Abbott Elementary is the show teachers have been deserving for so long

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for decades, television has been relentless in its efforts to refresh the lens through which we see doctors, lawyers and cops. But the concept of making a comedy about underfunded schools in America? Virtually unheard of. That was until the breakout mockumentary’s debut in 2021, Abbott Elementarymade by and starring the cheerful Quinta Brunson.

Returning to UKTN for its second season tonight, the hilariously endearing sitcom follows a motley crew of determined Philadelphian educators whose primary goal—despite a terrible lack of resources—is to provide dedicated support and a decent education to their elementary school students. Or, as Brunson’s young and cheerful Mrs. Janine Teagues puts it, “To make sure students come out alive”.

All this remains an unfortunate reality for teachers in the US public school system, which is on a par with the government-run state schools in the UK. So to finally see the terrifying underbelly of the American education system at the center of an Emmy-nominated comedy is a long-awaited blessing. Not just for the 90 percent of Americans who attended public school, but especially for the dwindling two percent (estimated by UnitedStatesNow) who chose the demanding profession, which I like to call America’s true heroes.

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The daughter of a retired public school instructor, the sitcom beautifully tackles issues I experienced during my childhood, including the local government’s decision to put money into unnecessary projects instead of spending them on Abbott Elementary’s parched budget. to lock. “I would say the biggest problem in the school district, yes, is no money,” Ms. Teagues informs the documentary film crew that follows her and her fellow teachers. “The city says there isn’t one, but they’re doing a multi-million dollar renovation to the Eagles” [football] stadium down the street from here. But we just do it,” she admits.

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From having to collect old clippings from the barbershop down the street for craft days to pasting new information into incredibly outdated textbooks, these teachers who “do it” might be the biggest understatement of the year.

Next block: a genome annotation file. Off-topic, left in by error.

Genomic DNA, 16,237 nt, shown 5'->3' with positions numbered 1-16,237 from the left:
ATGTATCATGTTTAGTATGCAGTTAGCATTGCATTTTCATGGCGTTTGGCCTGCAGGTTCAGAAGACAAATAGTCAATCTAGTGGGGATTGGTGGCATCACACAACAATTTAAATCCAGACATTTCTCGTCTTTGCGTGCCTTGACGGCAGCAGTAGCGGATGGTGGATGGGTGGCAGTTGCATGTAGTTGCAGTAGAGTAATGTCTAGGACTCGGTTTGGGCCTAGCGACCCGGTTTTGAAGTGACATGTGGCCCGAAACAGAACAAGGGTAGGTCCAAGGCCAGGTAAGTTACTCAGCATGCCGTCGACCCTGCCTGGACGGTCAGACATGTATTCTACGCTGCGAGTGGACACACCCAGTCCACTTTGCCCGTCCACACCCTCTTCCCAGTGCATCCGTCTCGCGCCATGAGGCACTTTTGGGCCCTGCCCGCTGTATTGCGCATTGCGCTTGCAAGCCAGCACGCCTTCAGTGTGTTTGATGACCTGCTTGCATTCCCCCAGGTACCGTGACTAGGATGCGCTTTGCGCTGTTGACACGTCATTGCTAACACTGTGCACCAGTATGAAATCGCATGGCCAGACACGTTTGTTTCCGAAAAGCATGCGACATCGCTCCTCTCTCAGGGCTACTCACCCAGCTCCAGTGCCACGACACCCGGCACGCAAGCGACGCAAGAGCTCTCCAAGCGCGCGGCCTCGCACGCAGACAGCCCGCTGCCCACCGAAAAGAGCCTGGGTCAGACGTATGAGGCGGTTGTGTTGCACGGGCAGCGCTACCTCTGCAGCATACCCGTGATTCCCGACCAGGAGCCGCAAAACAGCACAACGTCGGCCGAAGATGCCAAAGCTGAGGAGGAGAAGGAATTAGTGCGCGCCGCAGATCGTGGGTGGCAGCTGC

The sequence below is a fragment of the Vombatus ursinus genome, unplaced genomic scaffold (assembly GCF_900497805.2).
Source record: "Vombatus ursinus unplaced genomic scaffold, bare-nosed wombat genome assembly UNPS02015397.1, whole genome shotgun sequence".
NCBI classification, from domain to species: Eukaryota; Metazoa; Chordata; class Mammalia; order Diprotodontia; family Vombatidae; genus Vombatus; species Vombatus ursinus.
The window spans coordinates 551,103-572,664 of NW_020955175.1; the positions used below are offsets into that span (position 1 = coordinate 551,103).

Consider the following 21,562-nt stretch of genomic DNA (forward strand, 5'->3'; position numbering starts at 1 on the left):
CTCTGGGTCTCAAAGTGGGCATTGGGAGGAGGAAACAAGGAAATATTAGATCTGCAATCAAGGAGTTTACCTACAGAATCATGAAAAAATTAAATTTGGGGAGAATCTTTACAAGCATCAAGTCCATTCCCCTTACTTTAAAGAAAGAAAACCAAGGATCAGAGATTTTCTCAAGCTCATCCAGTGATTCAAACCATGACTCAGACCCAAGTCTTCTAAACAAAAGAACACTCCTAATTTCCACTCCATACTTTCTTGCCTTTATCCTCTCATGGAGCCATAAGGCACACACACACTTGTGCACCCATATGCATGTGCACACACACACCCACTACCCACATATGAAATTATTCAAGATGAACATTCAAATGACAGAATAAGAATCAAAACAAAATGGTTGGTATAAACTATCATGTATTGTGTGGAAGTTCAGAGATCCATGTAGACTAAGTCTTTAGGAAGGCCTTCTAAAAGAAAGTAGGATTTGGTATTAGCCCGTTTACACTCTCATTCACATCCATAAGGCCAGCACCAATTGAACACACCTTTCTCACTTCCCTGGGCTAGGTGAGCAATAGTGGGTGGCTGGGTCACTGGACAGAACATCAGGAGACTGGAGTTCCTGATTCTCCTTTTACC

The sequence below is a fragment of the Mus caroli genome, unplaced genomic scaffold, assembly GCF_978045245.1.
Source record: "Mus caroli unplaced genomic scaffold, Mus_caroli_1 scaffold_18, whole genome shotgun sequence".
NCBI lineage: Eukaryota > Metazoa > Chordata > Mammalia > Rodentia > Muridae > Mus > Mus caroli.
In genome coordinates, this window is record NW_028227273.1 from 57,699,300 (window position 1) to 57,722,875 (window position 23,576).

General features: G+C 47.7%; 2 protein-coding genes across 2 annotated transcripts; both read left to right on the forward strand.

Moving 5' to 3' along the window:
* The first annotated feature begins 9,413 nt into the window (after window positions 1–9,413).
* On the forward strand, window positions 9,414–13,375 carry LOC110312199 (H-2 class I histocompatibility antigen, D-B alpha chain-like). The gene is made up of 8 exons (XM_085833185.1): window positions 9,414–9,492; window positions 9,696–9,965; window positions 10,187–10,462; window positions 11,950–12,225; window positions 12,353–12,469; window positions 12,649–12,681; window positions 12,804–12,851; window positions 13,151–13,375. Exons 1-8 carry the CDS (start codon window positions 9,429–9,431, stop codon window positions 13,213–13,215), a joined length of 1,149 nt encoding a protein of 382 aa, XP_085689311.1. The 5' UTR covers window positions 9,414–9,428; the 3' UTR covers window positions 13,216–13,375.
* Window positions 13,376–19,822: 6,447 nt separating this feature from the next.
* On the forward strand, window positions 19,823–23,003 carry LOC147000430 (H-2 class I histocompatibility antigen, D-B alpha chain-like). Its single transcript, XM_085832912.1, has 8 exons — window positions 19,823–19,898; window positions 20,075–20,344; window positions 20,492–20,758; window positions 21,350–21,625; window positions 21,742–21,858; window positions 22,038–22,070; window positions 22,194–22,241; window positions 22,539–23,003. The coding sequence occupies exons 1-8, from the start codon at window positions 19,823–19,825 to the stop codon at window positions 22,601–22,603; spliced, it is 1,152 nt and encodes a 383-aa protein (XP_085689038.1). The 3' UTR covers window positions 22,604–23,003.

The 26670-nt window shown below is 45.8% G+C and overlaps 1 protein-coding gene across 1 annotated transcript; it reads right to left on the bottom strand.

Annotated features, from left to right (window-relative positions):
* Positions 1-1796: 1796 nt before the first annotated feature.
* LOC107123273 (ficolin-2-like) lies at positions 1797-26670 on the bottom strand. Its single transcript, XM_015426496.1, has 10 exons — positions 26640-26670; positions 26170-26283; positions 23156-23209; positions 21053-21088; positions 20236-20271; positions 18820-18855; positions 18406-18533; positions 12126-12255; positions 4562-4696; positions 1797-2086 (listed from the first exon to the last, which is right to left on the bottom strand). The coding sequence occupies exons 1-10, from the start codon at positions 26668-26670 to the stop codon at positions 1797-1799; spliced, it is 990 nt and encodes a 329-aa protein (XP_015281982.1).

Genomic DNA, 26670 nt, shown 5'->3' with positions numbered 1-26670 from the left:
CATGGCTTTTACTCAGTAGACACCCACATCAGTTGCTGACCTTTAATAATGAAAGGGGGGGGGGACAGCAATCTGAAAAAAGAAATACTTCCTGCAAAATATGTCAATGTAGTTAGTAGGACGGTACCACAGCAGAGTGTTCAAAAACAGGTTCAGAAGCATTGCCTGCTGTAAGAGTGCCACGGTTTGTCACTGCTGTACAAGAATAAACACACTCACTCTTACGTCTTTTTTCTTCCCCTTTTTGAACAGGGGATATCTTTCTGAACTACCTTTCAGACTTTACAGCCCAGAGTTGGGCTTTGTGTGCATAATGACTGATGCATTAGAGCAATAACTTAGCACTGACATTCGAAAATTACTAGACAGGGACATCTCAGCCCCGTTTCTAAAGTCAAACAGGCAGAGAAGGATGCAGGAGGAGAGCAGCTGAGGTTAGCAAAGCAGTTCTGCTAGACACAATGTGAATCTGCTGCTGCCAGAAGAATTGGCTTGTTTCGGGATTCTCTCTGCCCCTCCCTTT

“Okay, guys. So there have been three other presidents since then,” Teagues explains to her students, pointing to a portrait of former US President George W Bush. ‘It’s an old book. So here’s the other one,’ she adds, flipping to the next page featuring former President Barack Obama. A scandalous scene indeed, but nevertheless real transvestisms like these are hitting real American schools right now.

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Meanwhile, the teachers’ pleas for more money are cast aside in favor of the personal impulses of incompetent principal Ava Coleman (played by the effortlessly funny Janelle James). “The school district approved their emergency budget and sent us the money right away. We could have hired assistants, we could have had rugs, but then I thought no, we need something more urgent,” she announces, before unveiling a shiny new sign with an animated photo of her next to the school’s name. “Repair the exterior. Inside takes care of itself.”

(L-R) Quinta Brunson, Janelle James, Lisa Ann Walter and Sheryl Lee Ralph on ‘Abbott Elementary’

(UKTN)

Using a format popularized by Parks and Recreation, The office, and Modern familyAbbott Elementary provides an essential commentary on an increasingly sinister set of American values. That we care more about the commercialization of sports than we do about educating our youth; that teachers should also serve as substitute therapists, nannies and social workers for our children; and that it has become commonplace for educators to turn to community members for classroom supplies once provided by the government.

“It’s so rarely the case that something that has beautiful elements doesn’t also take darkness into account,” Brunson recently told me UKTN. “Abbott was born out of the darkness of underfunded Philadelphia public schools.”

And while the source material may not seem relevant to everyone, as Brunson went on to explain, “People have Abbott Elementary because it is a real workplace comedy”. Anyone who has worked for a company with poorly managed funds and a bad boss can tell.

Although, more importantly, it is essentially a love letter to teachers, to reassure them that their dedication will not go unnoticed.

‘Abbott Elementary’ Season Two Premieres September 21 on UKTN

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